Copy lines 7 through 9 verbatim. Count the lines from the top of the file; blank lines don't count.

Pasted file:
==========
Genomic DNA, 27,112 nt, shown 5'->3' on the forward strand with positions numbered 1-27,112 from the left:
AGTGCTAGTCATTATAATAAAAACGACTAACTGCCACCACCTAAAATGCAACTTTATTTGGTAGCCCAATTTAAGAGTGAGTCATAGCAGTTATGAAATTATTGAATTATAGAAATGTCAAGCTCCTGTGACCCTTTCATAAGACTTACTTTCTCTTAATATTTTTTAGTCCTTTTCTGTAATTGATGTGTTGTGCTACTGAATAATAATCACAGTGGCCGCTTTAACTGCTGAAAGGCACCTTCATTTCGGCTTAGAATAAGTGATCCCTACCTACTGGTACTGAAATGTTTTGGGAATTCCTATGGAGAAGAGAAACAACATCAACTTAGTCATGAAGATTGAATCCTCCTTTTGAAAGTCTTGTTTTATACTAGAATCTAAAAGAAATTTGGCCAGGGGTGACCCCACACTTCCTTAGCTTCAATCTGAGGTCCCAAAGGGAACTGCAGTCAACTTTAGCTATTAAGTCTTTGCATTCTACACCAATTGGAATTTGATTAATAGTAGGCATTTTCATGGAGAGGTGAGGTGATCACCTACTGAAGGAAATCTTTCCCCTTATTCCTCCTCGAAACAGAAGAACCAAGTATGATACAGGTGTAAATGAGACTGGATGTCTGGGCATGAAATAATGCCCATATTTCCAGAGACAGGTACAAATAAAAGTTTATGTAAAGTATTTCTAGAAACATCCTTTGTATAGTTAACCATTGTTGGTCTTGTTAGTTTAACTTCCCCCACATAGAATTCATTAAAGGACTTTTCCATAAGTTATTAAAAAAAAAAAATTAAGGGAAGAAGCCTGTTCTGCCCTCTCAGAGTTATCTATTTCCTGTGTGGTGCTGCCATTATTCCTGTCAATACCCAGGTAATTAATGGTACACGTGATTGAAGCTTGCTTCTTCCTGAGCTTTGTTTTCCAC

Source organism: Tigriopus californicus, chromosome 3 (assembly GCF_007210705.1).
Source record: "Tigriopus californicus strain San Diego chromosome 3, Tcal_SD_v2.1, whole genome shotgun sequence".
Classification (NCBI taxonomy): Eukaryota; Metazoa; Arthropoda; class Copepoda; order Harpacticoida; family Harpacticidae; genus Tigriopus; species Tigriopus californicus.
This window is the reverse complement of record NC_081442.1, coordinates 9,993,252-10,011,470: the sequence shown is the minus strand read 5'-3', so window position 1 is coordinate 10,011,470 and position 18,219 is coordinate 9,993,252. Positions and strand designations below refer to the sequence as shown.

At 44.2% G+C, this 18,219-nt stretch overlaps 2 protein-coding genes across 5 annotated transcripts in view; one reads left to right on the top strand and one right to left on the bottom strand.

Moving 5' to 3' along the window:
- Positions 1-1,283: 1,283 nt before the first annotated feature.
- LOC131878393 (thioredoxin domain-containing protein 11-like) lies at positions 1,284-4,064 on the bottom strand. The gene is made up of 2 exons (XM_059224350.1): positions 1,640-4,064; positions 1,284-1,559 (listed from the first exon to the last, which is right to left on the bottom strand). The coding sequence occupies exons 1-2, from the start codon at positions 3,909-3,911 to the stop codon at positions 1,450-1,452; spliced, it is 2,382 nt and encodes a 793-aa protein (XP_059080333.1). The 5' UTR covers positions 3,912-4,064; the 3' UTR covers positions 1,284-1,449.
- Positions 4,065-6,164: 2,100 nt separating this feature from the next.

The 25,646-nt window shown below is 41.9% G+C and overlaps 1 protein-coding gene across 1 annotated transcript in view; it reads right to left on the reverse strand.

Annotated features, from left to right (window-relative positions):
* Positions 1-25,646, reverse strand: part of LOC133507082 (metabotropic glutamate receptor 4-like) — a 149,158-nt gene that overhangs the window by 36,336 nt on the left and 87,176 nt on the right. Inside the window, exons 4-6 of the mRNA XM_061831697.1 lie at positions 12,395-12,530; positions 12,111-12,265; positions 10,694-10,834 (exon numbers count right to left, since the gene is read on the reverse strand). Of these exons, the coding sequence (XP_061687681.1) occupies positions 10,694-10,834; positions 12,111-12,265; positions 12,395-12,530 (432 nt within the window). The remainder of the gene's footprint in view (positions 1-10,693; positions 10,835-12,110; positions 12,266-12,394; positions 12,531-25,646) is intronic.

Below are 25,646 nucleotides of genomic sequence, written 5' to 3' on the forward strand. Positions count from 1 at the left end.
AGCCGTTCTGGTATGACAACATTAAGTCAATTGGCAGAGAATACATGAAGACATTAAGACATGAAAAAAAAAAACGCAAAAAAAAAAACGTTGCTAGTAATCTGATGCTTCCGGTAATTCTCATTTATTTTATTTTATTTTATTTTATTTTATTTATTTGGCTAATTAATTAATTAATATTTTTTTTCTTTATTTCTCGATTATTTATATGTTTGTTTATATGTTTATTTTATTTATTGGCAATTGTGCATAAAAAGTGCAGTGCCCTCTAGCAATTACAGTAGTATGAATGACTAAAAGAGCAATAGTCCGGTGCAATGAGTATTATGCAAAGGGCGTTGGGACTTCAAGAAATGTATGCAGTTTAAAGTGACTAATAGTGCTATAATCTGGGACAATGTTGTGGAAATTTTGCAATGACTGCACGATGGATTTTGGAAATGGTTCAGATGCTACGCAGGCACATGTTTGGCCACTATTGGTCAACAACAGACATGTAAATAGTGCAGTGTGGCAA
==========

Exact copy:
At 44.2% G+C, this 18,219-nt stretch overlaps 2 protein-coding genes across 5 annotated transcripts in view; one reads left to right on the top strand and one right to left on the bottom strand.

Moving 5' to 3' along the window:
- Positions 1-1,283: 1,283 nt before the first annotated feature.